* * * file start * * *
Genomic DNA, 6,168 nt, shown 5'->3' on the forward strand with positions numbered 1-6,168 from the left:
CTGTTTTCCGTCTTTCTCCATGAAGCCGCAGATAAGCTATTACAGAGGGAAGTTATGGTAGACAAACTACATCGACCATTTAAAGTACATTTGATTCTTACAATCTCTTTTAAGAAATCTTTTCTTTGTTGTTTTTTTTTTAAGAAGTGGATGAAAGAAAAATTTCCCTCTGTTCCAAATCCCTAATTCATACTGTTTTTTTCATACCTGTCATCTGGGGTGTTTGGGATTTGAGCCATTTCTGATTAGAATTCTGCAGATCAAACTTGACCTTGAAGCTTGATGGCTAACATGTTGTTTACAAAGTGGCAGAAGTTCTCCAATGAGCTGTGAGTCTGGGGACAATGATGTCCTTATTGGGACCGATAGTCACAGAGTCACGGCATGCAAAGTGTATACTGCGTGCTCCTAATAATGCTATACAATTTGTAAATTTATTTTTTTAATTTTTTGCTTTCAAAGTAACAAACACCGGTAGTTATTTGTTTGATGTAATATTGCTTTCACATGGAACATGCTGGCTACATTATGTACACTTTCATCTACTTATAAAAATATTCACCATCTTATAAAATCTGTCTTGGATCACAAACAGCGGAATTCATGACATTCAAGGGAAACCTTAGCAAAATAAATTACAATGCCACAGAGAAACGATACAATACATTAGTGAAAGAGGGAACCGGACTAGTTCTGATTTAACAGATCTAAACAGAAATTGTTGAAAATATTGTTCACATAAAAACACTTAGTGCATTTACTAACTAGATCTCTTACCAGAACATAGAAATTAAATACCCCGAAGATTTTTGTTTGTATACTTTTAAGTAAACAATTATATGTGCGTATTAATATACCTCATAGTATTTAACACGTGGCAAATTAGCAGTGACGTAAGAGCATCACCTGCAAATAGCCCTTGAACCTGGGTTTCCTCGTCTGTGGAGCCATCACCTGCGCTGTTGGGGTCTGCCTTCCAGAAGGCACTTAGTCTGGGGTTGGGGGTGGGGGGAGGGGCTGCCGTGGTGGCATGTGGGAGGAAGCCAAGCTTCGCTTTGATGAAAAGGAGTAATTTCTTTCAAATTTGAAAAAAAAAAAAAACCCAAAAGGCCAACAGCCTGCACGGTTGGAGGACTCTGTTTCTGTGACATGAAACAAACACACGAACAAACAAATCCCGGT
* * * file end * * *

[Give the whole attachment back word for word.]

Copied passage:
Genomic DNA, 6,168 nt, shown 5'->3' on the forward strand with positions numbered 1-6,168 from the left:
CTGTTTTCCGTCTTTCTCCATGAAGCCGCAGATAAGCTATTACAGAGGGAAGTTATGGTAGACAAACTACATCGACCATTTAAAGTACATTTGATTCTTACAATCTCTTTTAAGAAATCTTTTCTTTGTTGTTTTTTTTTTAAGAAGTGGATGAAAGAAAAATTTCCCTCTGTTCCAAATCCCTAATTCATACTGTTTTTTTCATACCTGTCATCTGGGGTGTTTGGGATTTGAGCCATTTCTGATTAGAATTCTGCAGATCAAACTTGACCTTGAAGCTTGATGGCTAACATGTTGTTTACAAAGTGGCAGAAGTTCTCCAATGAGCTGTGAGTCTGGGGACAATGATGTCCTTATTGGGACCGATAGTCACAGAGTCACGGCATGCAAAGTGTATACTGCGTGCTCCTAATAATGCTATACAATTTGTAAATTTATTTTTTTAATTTTTTGCTTTCAAAGTAACAAACACCGGTAGTTATTTGTTTGATGTAATATTGCTTTCACATGGAACATGCTGGCTACATTATGTACACTTTCATCTACTTATAAAAATATTCACCATCTTATAAAATCTGTCTTGGATCACAAACAGCGGAATTCATGACATTCAAGGGAAACCTTAGCAAAATAAATTACAATGCCACAGAGAAACGATACAATACATTAGTGAAAGAGGGAACCGGACTAGTTCTGATTTAACAGATCTAAACAGAAATTGTTGAAAATATTGTTCACATAAAAACACTTAGTGCATTTACTAACTAGATCTCTTACCAGAACATAGAAATTAAATACCCCGAAGATTTTTGTTTGTATACTTTTAAGTAAACAATTATATGTGCGTATTAATATACCTCATAGTATTTAACACGTGGCAAATTAGCAGTGACGTAAGAGCATCACCTGCAAATAGCCCTTGAACCTGGGTTTCCTCGTCTGTGGAGCCATCACCTGCGCTGTTGGGGTCTGCCTTCCAGAAGGCACTTAGTCTGGGGTTGGGGGTGGGGGGAGGGGCTGCCGTGGTGGCATGTGGGAGGAAGCCAAGCTTCGCTTTGATGAAAAGGAGTAATTTCTTTCAAATTTGAAAAAAAAAAAAAACCCAAAAGGCCAACAGCCTGCACGGTTGGAGGACTCTGTTTCTGTGACATGAAACAAACACACGAACAAACAAATCCCGGT